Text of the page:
At its root, every species has a single objective which is grounded in survival. Studies have demonstrated that in the modern era, human society has developed with such rapid velocity that the environment in which our brains evolved are mismatched with the current environments we exist in. As a result, humans are easily manipulated to form addictions to sweets (which formally signaled the presence of complex carbohydrates mostly found in fruits), fats (which formally signaled the presence of nutrient dense lipids + proteins), pornography (which takes advantage of our reproductive instincts), or TV (which replicate social interaction). These “rewards” are much more commonly found and exploited as a result of technological innovation. As a species, these stimulus are exacerbated and exploited (mostly at the hand of consumer capitalism; eg – McDonald’s, Brazzers). Consider the following: have you ever wondered why television sitcoms and movies cut from shot to shot with such a high level of frequency? The reason for this is that humans are conditioned to notice swift and abrupt actions (which formerly presented risks in our evolutionary environments). It is difficult for one to sustain focus during long, dreary, drawn out scenes. In the present day (at least for those in most developed countries), survival, for the most part, is a given. Life becomes routine and mundane, and it becomes difficult to develop an idea of “significance.”
We’ve discussed the meaning of “significance” on a physiological basis – novel experiences trigger a dopamine response in reaction to a violation of expectation; or, put simply – the mismatch between reality and one’s perception of reality. Recall: when an individual travels down a familiar route, the basil ganglia fires an exact sequence of commands without consciously having to think about it; alternatively, an unfamiliar route activates the prefrontal cortex enabling us to consider several operations: (should we turn left or right? Which street will have the most traffic?). We are armed with memory consolidation to recall the context surrounding puzzling activities to learn how to react in the future. As a result, memories are most vivid when our expectations of reality are violated. This, in turn, has given rise to new (or not so new) subcultures in the modern era (think foodie culture: which enables individuals to experience otherwise “untraditional foods”; the deep house movement: which celebrates the freedom of movement and complexity of rhythmic design; or the desire to seek thrills: skydiving, bunjee jumping). Because these outlets enable individuals to break from the drear of daily dispositions, individuals enable themselves to participate in novel experiences, which become significant to memory, and enable a semblance of significance.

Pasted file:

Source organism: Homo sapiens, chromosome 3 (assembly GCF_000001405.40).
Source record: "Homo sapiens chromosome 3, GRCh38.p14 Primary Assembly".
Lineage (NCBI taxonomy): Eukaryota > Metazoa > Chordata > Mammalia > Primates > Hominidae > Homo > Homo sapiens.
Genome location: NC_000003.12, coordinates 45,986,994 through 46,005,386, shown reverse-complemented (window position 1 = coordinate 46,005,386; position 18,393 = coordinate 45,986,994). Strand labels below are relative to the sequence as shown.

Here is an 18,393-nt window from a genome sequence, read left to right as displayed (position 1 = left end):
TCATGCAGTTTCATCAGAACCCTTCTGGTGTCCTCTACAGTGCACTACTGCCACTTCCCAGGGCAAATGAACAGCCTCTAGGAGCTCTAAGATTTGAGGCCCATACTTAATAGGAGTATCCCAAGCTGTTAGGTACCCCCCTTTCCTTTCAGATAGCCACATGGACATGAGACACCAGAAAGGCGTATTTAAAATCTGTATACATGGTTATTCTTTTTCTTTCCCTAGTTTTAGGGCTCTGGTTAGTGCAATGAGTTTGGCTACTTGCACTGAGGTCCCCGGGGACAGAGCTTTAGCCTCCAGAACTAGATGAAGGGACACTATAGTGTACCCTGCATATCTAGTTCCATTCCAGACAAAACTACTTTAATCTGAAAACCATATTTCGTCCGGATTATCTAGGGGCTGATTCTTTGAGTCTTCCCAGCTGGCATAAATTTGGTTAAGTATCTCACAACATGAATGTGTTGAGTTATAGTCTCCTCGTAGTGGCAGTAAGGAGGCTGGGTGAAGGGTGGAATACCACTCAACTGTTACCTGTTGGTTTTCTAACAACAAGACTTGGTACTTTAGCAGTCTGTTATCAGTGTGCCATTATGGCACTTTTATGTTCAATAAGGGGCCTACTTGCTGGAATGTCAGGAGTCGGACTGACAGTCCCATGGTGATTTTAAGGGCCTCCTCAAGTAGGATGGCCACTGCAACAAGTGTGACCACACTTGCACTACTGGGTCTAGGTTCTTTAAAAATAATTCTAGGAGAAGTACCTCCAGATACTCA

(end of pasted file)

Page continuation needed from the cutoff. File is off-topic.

It is important to consider that memory is malleable. We recall “significant” events in our lives because these events (on a rudimentary basis) equip us with the tools for survival. We remember the context surrounding these events because our memories have consolidated the details such that we understand what actions to repeat or avoid in the pursuit of an anticipated outcome. For instance, the significance of vanilla hazelnut coffee ignites a semblance of enthusiasm associated with the prospect of wander and discovery, enabling me to control my mood; and more often than not, improving it. This memory came as a result of the activation of my five senses both during the times these developmental memories were formed, and at the time of recollection: the taste (of vanilla hazelnut coffee), the touch (of the warm cup as my hands envelop the drink), the smell (of freshly ground, smoothly roasted coffee beans), the sight (of familiar deep oak liquid), and sounds (of busy people coming to and fro Noah’s – or Einstein’s – Bagels). My expectation of reality: that a cup of vanilla hazelnut coffee will make me happy, is confirmed, whenever I take the first sip and am “brought back” to those days in undergrad which I associate with those memories. Memories, and expectations, I have personally crafted.
While it may be difficult to develop a construction of significance in the modern era (where people in most developed countries need not try very hard to guarantee survival), understanding the physiological basis associated with human reactions to external stimulus enable one to understand with greater depth the motivation associated with particular wants or desires.